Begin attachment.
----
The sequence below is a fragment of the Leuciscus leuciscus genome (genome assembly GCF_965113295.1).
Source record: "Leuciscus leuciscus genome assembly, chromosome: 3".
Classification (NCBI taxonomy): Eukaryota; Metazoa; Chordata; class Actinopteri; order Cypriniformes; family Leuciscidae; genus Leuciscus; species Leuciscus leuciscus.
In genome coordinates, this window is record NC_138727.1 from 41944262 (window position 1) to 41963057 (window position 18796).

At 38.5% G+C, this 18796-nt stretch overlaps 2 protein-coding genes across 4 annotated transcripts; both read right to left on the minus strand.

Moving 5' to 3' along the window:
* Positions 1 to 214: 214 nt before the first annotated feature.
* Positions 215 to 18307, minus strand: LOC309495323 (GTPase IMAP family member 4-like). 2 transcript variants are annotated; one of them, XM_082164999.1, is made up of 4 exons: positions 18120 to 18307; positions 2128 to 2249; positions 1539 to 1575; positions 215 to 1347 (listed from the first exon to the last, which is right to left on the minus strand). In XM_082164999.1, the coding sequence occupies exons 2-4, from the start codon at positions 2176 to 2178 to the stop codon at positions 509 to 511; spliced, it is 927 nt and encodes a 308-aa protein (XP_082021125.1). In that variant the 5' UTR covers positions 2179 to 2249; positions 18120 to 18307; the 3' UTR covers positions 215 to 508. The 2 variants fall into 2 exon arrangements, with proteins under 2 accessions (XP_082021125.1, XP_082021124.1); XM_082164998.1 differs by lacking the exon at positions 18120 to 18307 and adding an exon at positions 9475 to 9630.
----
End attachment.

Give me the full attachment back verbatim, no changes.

The sequence below is a fragment of the Leuciscus leuciscus genome (genome assembly GCF_965113295.1).
Source record: "Leuciscus leuciscus genome assembly, chromosome: 3".
Classification (NCBI taxonomy): Eukaryota; Metazoa; Chordata; class Actinopteri; order Cypriniformes; family Leuciscidae; genus Leuciscus; species Leuciscus leuciscus.
In genome coordinates, this window is record NC_138727.1 from 41944262 (window position 1) to 41963057 (window position 18796).

At 38.5% G+C, this 18796-nt stretch overlaps 2 protein-coding genes across 4 annotated transcripts; both read right to left on the minus strand.

Moving 5' to 3' along the window:
* Positions 1 to 214: 214 nt before the first annotated feature.
* Positions 215 to 18307, minus strand: LOC309495323 (GTPase IMAP family member 4-like). 2 transcript variants are annotated; one of them, XM_082164999.1, is made up of 4 exons: positions 18120 to 18307; positions 2128 to 2249; positions 1539 to 1575; positions 215 to 1347 (listed from the first exon to the last, which is right to left on the minus strand). In XM_082164999.1, the coding sequence occupies exons 2-4, from the start codon at positions 2176 to 2178 to the stop codon at positions 509 to 511; spliced, it is 927 nt and encodes a 308-aa protein (XP_082021125.1). In that variant the 5' UTR covers positions 2179 to 2249; positions 18120 to 18307; the 3' UTR covers positions 215 to 508. The 2 variants fall into 2 exon arrangements, with proteins under 2 accessions (XP_082021125.1, XP_082021124.1); XM_082164998.1 differs by lacking the exon at positions 18120 to 18307 and adding an exon at positions 9475 to 9630.